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Hillel (הלל) (born Babylon traditionally c.110 BCE, died 10 CE in Jerusalem) was a famous Jewish religious leader, one of the most important figures in Jewish history. He is associated with the development of the Mishnah and the Talmud. Renowned within Judaism as a sage and scholar, he was the founder of the House of Hillel school for Tannaïm (Sages of the Mishnah) and the founder of a dynasty of Sages who stood at the head of the Jews living in the land of Israel until roughly the fifth century of the Common Era.
He is popularly known as the author of two sayings: (1) "If I am not for myself, who will be for me? And if I am only for myself, then what am 'I'? And if not now, when?" and (2) the expression of the ethic of reciprocity, or "Golden Rule": "That which is hateful to you, do not do to your fellow. That is the whole Torah; the rest is the explanation; go and learn."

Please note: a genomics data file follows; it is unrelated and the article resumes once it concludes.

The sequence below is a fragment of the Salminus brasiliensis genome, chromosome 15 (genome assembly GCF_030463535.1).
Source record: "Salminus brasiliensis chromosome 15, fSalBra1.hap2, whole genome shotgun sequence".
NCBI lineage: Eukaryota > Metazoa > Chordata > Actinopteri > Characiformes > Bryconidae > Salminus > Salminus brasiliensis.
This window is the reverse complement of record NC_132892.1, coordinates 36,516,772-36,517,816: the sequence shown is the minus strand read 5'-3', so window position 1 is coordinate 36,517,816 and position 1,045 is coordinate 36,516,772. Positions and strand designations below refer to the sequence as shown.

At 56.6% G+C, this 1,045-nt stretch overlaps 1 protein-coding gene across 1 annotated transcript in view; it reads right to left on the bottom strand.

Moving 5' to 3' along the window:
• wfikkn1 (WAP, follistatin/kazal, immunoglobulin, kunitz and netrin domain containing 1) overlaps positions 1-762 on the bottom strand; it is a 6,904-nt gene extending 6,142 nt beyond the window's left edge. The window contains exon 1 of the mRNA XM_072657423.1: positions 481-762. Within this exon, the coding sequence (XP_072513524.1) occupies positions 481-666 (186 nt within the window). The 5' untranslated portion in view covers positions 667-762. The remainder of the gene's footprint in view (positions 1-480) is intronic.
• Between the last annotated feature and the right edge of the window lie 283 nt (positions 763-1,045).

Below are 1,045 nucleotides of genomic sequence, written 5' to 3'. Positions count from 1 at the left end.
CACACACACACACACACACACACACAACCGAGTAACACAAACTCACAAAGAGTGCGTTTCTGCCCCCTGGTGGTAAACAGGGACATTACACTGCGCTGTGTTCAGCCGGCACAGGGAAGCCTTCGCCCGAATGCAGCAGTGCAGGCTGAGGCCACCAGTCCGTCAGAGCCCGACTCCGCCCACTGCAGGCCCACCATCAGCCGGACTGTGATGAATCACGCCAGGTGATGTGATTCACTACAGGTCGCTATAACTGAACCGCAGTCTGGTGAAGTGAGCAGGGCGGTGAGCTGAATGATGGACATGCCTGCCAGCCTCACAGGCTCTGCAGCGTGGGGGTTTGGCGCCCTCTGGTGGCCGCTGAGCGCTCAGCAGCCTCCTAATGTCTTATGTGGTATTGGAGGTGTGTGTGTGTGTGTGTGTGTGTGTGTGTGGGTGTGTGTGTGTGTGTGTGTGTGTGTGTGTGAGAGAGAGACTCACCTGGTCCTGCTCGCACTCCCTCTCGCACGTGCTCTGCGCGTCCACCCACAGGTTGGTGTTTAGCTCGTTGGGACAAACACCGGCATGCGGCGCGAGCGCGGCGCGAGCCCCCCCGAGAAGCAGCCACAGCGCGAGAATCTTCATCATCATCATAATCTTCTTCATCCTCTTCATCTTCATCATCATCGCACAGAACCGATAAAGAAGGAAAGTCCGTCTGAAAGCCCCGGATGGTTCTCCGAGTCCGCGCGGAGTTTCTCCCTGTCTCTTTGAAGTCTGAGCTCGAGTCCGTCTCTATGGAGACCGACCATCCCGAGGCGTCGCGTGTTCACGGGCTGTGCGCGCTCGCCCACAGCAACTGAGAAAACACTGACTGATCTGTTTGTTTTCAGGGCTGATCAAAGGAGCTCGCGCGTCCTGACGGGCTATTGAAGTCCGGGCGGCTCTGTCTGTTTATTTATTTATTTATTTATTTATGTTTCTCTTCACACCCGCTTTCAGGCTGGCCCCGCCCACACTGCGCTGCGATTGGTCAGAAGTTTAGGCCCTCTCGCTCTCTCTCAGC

"As Hillel the Elder had stated, whosoever destroys a soul, it is considered as if he destroyed an entire world. And whosoever that saves a life, it is considered as if he saved an entire world."  'Olam' can alternatively be translated 'age' or 'world'.
Hillel lived in Jerusalem during the time of King Herod and the Roman Emperor Augustus. In the Midrash compilation Sifre (Deut. 357), the periods of Hillel's life are made parallel to those in the life of Moses. Both lived 120 years (Deut. 34:7), and at the age of forty Hillel went to the Land of Israel; forty years he spent in study; and the last third of his life he was the spiritual head of the Jewish people. A biographical sketch can be constructed; that Hillel went to Jerusalem in the prime of his life and attained a great age. His activity of forty years likely covered the period of 30 BC to 10 AD.